Marginal employment subsidies.

Another area where there is failure to see the “obvious” point mentioned at the outset, has to do with marginal employment subsidies (MES).

MES is the ever popular idea for raising employment namely that government could reward employers for any NET INCREASE in numbers they employ, compared to some base or “starting date”. E.g. see here, here and here.

And the Obama administration proposed the idea a few months back, though they’ve gone quiet on the idea more recently.

The flaws in the Marginal Employment Subsidy idea.

Two flaws in MES are pretty obvious. First there are the administration costs and second is the fact that MES puts firms that are not expanding or even shrinking (and for perfectly legitimate reasons) at a disadvantage.

But a third flaw is closely connected with the “obvious” point about labour shortages mentioned at the outset, and it is thus.

Given that inflation kicks in when it becomes excessively difficult for employers to source suitable labour from their local dole queue, a subsidy of each additional employee will certainly induce firms to expand numbers employed, but the problem is that it gives them no more incentive to expand by taking on dole queue labour than by poaching employees from rival firms.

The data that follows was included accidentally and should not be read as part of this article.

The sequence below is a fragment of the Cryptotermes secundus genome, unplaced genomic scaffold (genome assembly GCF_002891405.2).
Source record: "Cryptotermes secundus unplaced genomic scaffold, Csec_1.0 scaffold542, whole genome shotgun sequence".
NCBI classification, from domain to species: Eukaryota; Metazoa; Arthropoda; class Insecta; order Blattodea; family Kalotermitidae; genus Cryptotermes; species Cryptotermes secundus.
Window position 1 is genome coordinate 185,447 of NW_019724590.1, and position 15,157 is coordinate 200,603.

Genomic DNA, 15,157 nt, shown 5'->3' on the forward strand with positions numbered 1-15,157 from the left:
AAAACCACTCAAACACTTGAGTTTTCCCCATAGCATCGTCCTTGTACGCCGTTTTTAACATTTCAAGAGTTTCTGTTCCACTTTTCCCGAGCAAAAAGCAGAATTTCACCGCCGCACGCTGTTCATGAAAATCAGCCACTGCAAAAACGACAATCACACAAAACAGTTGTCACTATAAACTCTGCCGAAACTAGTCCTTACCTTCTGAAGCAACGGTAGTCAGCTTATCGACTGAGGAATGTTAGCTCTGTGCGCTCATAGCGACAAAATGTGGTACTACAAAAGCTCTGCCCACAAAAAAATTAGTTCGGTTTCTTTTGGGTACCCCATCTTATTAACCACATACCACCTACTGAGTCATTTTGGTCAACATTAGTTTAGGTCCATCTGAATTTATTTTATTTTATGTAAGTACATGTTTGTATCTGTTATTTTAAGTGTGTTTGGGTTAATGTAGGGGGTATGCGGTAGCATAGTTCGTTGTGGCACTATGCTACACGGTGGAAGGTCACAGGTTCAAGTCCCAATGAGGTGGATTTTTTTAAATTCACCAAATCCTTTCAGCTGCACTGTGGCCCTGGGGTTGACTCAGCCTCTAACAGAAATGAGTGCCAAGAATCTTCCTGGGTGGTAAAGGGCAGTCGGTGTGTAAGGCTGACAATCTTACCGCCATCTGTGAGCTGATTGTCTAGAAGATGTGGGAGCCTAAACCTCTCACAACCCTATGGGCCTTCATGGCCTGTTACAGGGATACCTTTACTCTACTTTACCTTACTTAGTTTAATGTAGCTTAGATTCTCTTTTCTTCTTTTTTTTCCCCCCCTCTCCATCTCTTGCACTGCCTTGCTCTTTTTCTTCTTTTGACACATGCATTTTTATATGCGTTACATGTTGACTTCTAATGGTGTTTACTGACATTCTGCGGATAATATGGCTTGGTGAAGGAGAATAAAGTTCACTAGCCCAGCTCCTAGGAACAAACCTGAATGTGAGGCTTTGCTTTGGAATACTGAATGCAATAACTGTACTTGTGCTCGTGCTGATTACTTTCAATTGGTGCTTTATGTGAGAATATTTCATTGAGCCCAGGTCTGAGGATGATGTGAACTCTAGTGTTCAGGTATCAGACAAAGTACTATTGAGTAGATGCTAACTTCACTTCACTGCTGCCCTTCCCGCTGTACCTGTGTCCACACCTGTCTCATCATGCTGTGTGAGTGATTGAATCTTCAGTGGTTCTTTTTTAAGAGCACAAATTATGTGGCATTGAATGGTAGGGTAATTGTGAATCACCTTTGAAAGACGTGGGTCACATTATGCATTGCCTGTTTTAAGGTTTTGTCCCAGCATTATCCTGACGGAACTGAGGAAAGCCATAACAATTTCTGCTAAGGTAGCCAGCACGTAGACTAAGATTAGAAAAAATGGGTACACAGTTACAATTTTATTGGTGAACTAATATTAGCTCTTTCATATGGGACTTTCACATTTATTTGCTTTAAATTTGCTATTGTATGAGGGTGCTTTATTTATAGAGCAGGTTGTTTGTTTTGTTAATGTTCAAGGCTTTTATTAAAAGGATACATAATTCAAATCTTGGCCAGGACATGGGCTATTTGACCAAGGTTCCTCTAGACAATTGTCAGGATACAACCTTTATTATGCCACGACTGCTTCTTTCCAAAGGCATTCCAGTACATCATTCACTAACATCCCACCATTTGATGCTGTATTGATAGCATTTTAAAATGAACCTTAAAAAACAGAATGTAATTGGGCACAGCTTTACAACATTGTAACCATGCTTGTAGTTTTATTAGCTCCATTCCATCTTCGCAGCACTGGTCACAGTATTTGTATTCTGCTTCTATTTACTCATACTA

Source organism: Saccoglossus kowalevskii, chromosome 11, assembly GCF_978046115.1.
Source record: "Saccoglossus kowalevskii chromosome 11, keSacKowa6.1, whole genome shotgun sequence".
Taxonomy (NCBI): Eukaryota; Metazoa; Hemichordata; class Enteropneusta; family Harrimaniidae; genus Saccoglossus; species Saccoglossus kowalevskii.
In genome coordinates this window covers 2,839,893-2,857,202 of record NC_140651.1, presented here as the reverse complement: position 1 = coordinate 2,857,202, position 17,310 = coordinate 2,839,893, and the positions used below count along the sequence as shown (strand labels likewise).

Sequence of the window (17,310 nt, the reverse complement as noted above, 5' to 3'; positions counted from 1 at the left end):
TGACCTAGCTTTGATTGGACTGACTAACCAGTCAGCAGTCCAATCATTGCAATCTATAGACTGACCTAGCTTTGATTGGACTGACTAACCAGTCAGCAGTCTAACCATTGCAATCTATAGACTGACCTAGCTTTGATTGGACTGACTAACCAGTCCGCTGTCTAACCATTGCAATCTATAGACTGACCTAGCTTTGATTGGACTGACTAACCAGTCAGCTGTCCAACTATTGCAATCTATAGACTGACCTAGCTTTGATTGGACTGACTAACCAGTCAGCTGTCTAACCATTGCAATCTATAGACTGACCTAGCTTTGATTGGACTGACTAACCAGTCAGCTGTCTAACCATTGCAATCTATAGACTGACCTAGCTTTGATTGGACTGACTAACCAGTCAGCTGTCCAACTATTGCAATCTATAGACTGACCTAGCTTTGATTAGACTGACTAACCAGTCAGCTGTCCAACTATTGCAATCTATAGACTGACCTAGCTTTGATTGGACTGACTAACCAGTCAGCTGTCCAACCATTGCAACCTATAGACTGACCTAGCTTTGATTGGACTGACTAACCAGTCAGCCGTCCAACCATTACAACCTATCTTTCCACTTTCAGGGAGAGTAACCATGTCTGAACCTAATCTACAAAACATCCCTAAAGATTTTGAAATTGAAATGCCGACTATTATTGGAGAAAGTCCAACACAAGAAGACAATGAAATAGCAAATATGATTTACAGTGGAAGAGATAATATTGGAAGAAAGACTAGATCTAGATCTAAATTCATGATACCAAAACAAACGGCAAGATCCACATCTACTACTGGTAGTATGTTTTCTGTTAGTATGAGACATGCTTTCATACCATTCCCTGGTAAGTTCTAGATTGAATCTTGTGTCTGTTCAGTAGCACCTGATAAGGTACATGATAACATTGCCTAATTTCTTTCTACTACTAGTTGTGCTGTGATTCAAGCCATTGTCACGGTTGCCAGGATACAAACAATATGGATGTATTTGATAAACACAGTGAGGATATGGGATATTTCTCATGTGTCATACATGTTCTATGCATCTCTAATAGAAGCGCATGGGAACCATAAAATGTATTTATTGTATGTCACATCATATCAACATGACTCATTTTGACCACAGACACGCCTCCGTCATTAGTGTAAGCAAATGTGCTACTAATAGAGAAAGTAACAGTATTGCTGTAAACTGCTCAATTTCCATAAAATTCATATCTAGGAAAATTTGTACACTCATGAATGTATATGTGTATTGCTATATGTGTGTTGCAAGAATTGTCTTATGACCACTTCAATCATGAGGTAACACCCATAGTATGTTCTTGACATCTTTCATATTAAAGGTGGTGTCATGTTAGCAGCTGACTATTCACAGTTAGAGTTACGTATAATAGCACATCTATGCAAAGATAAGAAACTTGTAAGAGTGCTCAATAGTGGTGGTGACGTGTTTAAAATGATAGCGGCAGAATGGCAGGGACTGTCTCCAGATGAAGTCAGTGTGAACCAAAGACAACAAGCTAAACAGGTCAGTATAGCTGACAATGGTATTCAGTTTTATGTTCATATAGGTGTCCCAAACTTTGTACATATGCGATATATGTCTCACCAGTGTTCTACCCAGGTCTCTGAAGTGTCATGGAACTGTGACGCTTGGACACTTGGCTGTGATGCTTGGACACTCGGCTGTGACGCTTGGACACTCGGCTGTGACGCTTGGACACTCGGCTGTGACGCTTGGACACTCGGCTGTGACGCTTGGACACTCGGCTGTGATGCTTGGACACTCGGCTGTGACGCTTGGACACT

To that extent, MES has no effect on NAIRU. At least that would certainly be the case if the subsidy came in the form of a straight percentage subsidy of each firm’s total payroll bill. In the latter case, the subsidy of highly paid employees ‘wage, as a proportion of their wages would be the same as the equivalent proportion for the lower paid. Thus there would be little inducement for an employer to alter the ratio in which the employer took on skilled and less skilled people.

In contrast, the subsidy COULD come in the form of a fixed amount per capita, and that would be more likely to induce employers to take on the lower paid. But in that case the so called “marginal” subsidy only works IN THAT it is a subsidy of the lower paid. And indeed there might be something to be said for a “low pay” subsidy (Edmund Phelps advocated the idea, I think).

Well if a subsidy for the low paid is beneficial, then let’s have such a subsidy. But that is not a marginal subsidy.